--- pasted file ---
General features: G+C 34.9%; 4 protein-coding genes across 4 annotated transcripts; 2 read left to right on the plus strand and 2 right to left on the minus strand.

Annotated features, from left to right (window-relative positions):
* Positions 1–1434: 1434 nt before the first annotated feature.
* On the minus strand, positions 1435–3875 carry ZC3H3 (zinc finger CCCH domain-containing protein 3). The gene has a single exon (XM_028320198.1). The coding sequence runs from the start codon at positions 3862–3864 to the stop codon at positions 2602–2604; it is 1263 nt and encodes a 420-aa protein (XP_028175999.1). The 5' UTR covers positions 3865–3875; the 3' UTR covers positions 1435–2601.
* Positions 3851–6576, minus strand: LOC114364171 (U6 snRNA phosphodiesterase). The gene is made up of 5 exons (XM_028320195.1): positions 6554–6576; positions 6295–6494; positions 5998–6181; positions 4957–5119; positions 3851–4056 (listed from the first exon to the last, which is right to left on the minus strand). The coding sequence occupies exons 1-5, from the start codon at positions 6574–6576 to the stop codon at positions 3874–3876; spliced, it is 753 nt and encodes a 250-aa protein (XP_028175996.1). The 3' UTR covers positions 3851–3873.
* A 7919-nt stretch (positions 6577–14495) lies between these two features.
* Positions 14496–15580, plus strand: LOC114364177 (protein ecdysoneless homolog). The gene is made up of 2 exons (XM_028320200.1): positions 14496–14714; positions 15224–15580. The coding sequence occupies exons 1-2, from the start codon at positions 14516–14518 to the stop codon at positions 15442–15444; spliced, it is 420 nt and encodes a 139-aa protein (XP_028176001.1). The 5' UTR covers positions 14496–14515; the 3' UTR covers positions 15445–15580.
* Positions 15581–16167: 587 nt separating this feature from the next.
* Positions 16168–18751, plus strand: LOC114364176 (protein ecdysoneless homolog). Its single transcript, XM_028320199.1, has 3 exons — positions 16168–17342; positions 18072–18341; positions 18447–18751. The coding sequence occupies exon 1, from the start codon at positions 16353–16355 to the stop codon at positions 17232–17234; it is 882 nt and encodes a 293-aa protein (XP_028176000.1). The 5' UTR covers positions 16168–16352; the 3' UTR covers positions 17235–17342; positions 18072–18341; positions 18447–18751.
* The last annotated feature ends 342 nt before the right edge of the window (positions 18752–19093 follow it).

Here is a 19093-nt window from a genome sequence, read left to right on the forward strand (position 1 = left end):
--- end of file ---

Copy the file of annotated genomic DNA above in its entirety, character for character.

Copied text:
General features: G+C 34.9%; 4 protein-coding genes across 4 annotated transcripts; 2 read left to right on the plus strand and 2 right to left on the minus strand.

Annotated features, from left to right (window-relative positions):
* Positions 1–1434: 1434 nt before the first annotated feature.
* On the minus strand, positions 1435–3875 carry ZC3H3 (zinc finger CCCH domain-containing protein 3). The gene has a single exon (XM_028320198.1). The coding sequence runs from the start codon at positions 3862–3864 to the stop codon at positions 2602–2604; it is 1263 nt and encodes a 420-aa protein (XP_028175999.1). The 5' UTR covers positions 3865–3875; the 3' UTR covers positions 1435–2601.
* Positions 3851–6576, minus strand: LOC114364171 (U6 snRNA phosphodiesterase). The gene is made up of 5 exons (XM_028320195.1): positions 6554–6576; positions 6295–6494; positions 5998–6181; positions 4957–5119; positions 3851–4056 (listed from the first exon to the last, which is right to left on the minus strand). The coding sequence occupies exons 1-5, from the start codon at positions 6574–6576 to the stop codon at positions 3874–3876; spliced, it is 753 nt and encodes a 250-aa protein (XP_028175996.1). The 3' UTR covers positions 3851–3873.
* A 7919-nt stretch (positions 6577–14495) lies between these two features.
* Positions 14496–15580, plus strand: LOC114364177 (protein ecdysoneless homolog). The gene is made up of 2 exons (XM_028320200.1): positions 14496–14714; positions 15224–15580. The coding sequence occupies exons 1-2, from the start codon at positions 14516–14518 to the stop codon at positions 15442–15444; spliced, it is 420 nt and encodes a 139-aa protein (XP_028176001.1). The 5' UTR covers positions 14496–14515; the 3' UTR covers positions 15445–15580.
* Positions 15581–16167: 587 nt separating this feature from the next.
* Positions 16168–18751, plus strand: LOC114364176 (protein ecdysoneless homolog). Its single transcript, XM_028320199.1, has 3 exons — positions 16168–17342; positions 18072–18341; positions 18447–18751. The coding sequence occupies exon 1, from the start codon at positions 16353–16355 to the stop codon at positions 17232–17234; it is 882 nt and encodes a 293-aa protein (XP_028176000.1). The 5' UTR covers positions 16168–16352; the 3' UTR covers positions 17235–17342; positions 18072–18341; positions 18447–18751.
* The last annotated feature ends 342 nt before the right edge of the window (positions 18752–19093 follow it).

Here is a 19093-nt window from a genome sequence, read left to right on the forward strand (position 1 = left end):